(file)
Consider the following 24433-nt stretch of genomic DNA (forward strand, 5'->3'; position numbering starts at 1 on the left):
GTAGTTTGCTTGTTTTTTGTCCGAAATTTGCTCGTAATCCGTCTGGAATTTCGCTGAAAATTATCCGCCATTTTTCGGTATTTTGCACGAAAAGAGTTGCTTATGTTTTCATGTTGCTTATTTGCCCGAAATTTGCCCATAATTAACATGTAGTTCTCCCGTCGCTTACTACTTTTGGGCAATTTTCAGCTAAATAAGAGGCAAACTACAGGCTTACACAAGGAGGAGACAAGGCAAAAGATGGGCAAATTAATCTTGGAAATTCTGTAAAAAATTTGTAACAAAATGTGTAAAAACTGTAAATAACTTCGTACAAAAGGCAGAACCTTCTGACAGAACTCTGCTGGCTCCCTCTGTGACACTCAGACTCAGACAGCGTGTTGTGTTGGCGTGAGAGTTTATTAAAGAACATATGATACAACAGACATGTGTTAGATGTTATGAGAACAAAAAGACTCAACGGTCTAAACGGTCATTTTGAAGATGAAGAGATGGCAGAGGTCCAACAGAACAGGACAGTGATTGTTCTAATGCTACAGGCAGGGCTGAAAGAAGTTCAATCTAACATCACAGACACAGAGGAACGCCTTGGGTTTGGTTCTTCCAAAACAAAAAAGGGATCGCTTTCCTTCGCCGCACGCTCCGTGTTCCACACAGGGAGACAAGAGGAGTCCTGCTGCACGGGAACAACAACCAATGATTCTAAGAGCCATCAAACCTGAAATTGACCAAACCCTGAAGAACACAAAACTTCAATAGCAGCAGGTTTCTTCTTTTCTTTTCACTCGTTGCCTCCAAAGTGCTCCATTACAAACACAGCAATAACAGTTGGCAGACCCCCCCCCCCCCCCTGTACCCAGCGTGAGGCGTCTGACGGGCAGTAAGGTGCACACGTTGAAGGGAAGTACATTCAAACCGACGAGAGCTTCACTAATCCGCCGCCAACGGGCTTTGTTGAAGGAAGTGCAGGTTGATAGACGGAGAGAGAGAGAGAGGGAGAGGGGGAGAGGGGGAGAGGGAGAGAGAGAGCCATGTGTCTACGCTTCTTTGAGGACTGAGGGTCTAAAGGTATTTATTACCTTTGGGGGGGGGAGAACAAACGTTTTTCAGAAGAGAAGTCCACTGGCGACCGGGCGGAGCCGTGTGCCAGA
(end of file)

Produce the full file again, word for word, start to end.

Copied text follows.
Consider the following 24433-nt stretch of genomic DNA (forward strand, 5'->3'; position numbering starts at 1 on the left):
GTAGTTTGCTTGTTTTTTGTCCGAAATTTGCTCGTAATCCGTCTGGAATTTCGCTGAAAATTATCCGCCATTTTTCGGTATTTTGCACGAAAAGAGTTGCTTATGTTTTCATGTTGCTTATTTGCCCGAAATTTGCCCATAATTAACATGTAGTTCTCCCGTCGCTTACTACTTTTGGGCAATTTTCAGCTAAATAAGAGGCAAACTACAGGCTTACACAAGGAGGAGACAAGGCAAAAGATGGGCAAATTAATCTTGGAAATTCTGTAAAAAATTTGTAACAAAATGTGTAAAAACTGTAAATAACTTCGTACAAAAGGCAGAACCTTCTGACAGAACTCTGCTGGCTCCCTCTGTGACACTCAGACTCAGACAGCGTGTTGTGTTGGCGTGAGAGTTTATTAAAGAACATATGATACAACAGACATGTGTTAGATGTTATGAGAACAAAAAGACTCAACGGTCTAAACGGTCATTTTGAAGATGAAGAGATGGCAGAGGTCCAACAGAACAGGACAGTGATTGTTCTAATGCTACAGGCAGGGCTGAAAGAAGTTCAATCTAACATCACAGACACAGAGGAACGCCTTGGGTTTGGTTCTTCCAAAACAAAAAAGGGATCGCTTTCCTTCGCCGCACGCTCCGTGTTCCACACAGGGAGACAAGAGGAGTCCTGCTGCACGGGAACAACAACCAATGATTCTAAGAGCCATCAAACCTGAAATTGACCAAACCCTGAAGAACACAAAACTTCAATAGCAGCAGGTTTCTTCTTTTCTTTTCACTCGTTGCCTCCAAAGTGCTCCATTACAAACACAGCAATAACAGTTGGCAGACCCCCCCCCCCCCCCTGTACCCAGCGTGAGGCGTCTGACGGGCAGTAAGGTGCACACGTTGAAGGGAAGTACATTCAAACCGACGAGAGCTTCACTAATCCGCCGCCAACGGGCTTTGTTGAAGGAAGTGCAGGTTGATAGACGGAGAGAGAGAGAGAGGGAGAGGGGGAGAGGGGGAGAGGGAGAGAGAGAGCCATGTGTCTACGCTTCTTTGAGGACTGAGGGTCTAAAGGTATTTATTACCTTTGGGGGGGGGAGAACAAACGTTTTTCAGAAGAGAAGTCCACTGGCGACCGGGCGGAGCCGTGTGCCAGA